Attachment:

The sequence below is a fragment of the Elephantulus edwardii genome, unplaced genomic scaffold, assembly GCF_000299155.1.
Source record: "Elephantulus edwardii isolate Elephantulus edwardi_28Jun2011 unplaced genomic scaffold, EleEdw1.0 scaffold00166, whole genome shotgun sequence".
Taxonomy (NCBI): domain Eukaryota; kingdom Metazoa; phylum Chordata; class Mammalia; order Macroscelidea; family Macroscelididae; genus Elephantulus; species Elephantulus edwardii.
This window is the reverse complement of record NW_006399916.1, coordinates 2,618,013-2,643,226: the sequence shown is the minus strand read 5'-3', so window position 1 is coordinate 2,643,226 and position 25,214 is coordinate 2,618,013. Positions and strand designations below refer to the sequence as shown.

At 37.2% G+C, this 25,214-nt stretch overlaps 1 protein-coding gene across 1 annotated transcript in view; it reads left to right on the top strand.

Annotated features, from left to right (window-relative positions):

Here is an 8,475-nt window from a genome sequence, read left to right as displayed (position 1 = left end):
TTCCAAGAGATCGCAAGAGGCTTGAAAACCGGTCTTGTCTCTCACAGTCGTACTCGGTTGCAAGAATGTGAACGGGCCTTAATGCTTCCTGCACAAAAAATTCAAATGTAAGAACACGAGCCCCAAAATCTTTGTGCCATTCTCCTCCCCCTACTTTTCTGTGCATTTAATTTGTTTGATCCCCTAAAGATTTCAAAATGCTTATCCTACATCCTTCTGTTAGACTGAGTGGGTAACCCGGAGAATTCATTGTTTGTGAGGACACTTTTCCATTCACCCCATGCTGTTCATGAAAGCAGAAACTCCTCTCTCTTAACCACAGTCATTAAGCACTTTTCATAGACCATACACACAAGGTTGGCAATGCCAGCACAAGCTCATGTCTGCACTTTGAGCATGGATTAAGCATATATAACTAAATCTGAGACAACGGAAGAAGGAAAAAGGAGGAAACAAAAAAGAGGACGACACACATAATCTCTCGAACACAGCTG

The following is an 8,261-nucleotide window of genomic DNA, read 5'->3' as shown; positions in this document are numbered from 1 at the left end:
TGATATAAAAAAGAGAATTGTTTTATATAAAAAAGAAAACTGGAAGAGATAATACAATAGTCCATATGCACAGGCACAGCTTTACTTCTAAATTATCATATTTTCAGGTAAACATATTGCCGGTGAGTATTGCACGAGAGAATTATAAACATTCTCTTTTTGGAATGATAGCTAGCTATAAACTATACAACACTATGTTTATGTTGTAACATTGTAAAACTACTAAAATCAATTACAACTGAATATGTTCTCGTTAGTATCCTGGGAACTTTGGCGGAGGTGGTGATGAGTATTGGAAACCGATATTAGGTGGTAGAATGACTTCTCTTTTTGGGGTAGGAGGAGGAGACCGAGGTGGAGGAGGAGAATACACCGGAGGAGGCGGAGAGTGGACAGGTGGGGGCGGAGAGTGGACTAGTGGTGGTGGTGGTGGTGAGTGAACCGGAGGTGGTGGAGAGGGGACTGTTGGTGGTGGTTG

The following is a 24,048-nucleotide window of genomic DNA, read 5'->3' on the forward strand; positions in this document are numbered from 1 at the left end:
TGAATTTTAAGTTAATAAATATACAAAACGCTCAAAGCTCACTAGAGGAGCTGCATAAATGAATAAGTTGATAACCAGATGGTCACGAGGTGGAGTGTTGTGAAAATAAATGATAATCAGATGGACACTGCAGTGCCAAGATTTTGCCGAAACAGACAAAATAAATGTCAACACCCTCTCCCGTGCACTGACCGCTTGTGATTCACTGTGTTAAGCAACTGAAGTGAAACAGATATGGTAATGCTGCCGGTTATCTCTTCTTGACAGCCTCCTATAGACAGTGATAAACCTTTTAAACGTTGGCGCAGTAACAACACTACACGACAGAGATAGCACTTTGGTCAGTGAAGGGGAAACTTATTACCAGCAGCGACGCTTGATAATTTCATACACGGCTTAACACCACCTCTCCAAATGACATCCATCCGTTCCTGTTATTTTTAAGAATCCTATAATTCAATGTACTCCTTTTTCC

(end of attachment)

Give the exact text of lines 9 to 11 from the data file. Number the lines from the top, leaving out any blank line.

The following is an 8,261-nucleotide window of genomic DNA, read 5'->3' as shown; positions in this document are numbered from 1 at the left end:
TGATATAAAAAAGAGAATTGTTTTATATAAAAAAGAAAACTGGAAGAGATAATACAATAGTCCATATGCACAGGCACAGCTTTACTTCTAAATTATCATATTTTCAGGTAAACATATTGCCGGTGAGTATTGCACGAGAGAATTATAAACATTCTCTTTTTGGAATGATAGCTAGCTATAAACTATACAACACTATGTTTATGTTGTAACATTGTAAAACTACTAAAATCAATTACAACTGAATATGTTCTCGTTAGTATCCTGGGAACTTTGGCGGAGGTGGTGATGAGTATTGGAAACCGATATTAGGTGGTAGAATGACTTCTCTTTTTGGGGTAGGAGGAGGAGACCGAGGTGGAGGAGGAGAATACACCGGAGGAGGCGGAGAGTGGACAGGTGGGGGCGGAGAGTGGACTAGTGGTGGTGGTGGTGGTGAGTGAACCGGAGGTGGTGGAGAGGGGACTGTTGGTGGTGGTTG

The following is a 24,048-nucleotide window of genomic DNA, read 5'->3' on the forward strand; positions in this document are numbered from 1 at the left end: